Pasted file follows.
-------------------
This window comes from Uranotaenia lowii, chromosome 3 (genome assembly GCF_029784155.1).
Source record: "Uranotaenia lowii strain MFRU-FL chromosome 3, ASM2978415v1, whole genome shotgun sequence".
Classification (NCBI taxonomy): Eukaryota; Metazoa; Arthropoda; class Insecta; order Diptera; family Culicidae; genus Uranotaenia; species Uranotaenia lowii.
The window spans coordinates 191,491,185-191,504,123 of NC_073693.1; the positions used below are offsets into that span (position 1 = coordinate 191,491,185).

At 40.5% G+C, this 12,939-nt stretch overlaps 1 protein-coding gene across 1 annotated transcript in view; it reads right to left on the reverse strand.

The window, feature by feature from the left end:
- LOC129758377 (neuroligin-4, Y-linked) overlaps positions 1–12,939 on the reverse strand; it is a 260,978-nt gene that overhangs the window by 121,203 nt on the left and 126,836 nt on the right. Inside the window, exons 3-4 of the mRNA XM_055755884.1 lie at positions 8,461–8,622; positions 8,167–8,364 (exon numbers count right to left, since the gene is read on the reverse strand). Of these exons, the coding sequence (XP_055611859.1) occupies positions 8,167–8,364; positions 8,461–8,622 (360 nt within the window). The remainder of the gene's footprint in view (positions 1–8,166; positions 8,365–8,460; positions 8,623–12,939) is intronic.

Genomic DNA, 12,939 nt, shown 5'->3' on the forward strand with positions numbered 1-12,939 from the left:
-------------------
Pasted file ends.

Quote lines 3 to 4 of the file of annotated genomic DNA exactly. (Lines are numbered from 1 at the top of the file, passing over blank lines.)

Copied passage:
Classification (NCBI taxonomy): Eukaryota; Metazoa; Arthropoda; class Insecta; order Diptera; family Culicidae; genus Uranotaenia; species Uranotaenia lowii.
The window spans coordinates 191,491,185-191,504,123 of NC_073693.1; the positions used below are offsets into that span (position 1 = coordinate 191,491,185).